Federal judge rules Lamborn should be on primary ballot

Federal judge rules Lamborn should be on primary ballot
© Greg Nash

A federal judge ordered Colorado election officials on Tuesday to put Rep. Doug LambornDouglas (Doug) LambornOvernight Defense: Trump says he doesn't need exit strategy with Iran | McConnell open to vote on Iran war authorization | Senate panel advances bill to restrict emergency arms sales 58 GOP lawmakers vote against disaster aid bill The GOP is making Ocasio-Cortez more popular MORE (R-Colo.) back on the ballot to defend his House seat.

The decision by U.S. District Judge Philip Brimmer essentially undercuts a Colorado Supreme Court ruling last week that booted the incumbent GOP lawmaker from the ballot after it was determined that out-of-state workers had helped him qualify for the district's Republican primary.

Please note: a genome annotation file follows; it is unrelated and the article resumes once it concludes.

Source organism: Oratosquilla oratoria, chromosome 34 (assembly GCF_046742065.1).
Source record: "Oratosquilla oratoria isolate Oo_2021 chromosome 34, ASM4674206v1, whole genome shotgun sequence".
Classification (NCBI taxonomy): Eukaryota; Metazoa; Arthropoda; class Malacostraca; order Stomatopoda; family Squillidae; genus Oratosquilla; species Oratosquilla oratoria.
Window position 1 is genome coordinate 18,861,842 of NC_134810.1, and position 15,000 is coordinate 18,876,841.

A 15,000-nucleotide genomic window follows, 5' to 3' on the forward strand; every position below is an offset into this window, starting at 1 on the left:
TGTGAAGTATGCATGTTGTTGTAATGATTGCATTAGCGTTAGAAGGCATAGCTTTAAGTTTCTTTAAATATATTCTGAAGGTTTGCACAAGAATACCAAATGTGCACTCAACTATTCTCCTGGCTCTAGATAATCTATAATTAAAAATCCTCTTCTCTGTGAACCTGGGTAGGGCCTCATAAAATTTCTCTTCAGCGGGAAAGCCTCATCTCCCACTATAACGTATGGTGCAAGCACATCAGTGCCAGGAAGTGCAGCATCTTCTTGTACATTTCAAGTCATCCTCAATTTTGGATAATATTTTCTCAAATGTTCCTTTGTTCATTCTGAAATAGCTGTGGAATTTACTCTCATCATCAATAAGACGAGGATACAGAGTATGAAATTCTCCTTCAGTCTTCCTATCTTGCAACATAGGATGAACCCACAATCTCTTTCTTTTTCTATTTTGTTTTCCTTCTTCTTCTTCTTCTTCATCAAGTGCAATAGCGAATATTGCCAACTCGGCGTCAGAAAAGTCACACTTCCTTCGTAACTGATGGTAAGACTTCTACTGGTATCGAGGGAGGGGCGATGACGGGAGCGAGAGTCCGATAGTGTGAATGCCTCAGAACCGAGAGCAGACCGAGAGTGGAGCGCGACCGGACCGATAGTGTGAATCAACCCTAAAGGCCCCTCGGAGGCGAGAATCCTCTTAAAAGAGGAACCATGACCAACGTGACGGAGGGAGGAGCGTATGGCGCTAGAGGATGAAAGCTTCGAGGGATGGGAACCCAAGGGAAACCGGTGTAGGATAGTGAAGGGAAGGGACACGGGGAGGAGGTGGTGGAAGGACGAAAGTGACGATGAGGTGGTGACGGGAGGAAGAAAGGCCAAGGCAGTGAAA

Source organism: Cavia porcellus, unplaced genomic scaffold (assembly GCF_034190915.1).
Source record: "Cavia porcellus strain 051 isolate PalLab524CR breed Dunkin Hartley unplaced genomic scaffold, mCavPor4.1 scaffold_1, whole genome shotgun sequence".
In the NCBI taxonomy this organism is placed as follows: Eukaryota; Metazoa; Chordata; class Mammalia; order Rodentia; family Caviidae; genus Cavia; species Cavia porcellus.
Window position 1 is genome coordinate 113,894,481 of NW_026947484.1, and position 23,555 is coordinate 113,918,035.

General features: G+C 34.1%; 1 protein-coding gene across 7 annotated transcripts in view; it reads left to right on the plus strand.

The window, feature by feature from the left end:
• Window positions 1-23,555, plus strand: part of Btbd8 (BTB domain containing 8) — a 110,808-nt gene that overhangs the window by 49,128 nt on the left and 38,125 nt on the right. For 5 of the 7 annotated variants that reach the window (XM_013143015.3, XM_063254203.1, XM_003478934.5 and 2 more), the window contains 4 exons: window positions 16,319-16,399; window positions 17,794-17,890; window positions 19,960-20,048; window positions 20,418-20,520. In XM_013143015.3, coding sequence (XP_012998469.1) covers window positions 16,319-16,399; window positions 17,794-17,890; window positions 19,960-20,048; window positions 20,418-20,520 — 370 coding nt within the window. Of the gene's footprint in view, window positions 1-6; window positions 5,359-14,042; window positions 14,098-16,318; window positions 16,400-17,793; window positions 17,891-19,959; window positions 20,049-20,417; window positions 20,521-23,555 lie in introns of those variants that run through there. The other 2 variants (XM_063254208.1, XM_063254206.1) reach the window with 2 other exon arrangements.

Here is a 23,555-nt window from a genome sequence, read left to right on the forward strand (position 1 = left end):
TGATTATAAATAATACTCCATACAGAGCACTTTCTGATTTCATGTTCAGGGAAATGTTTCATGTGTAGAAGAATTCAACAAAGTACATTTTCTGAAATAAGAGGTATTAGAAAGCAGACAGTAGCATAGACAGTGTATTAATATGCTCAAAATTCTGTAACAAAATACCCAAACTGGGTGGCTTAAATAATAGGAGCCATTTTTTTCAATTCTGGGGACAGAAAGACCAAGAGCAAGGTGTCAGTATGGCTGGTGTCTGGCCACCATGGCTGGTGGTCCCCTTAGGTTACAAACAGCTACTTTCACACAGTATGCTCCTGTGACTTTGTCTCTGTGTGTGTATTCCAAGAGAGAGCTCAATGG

The state Supreme Court had said some of the petitioners Lamborn hired to collect signatures to qualify for the ballot were not bona fide residents of Colorado, violating state election laws.


Lamborn's attorney argued Monday that the Colorado law was unconstitutional and the six-term congressman should be allowed on the ballot.

Brimmer, an appointee of former President George W. Bush, ruled that Colorado Secretary of State Wayne Williams (R) could not enforce such a law.

"Wayne W. Williams shall certify Douglas Lamborn to the 2018 Republican primary ballot for the Fifth Congressional District unless, for reasons other than the residency requirement discussed in this order, he does not qualify," Brimmer wrote in his order.

In a statement issued Tuesday evening, Colorado Deputy Secretary of State Suzanne Staiert said that her office would "evaluate the case," but that the priority remained preparing for the election itself.

"We will evaluate the case, but right now our focus is on an election that fast approaches. Ballots must be printed and sent to our military and overseas voters on May 12th," she said.

Kyle Fisk, a spokesman for the group team that fought to remove Lamborn from the ballot, told The Denver Post that the legal team planned to appeal Brimmer's decision.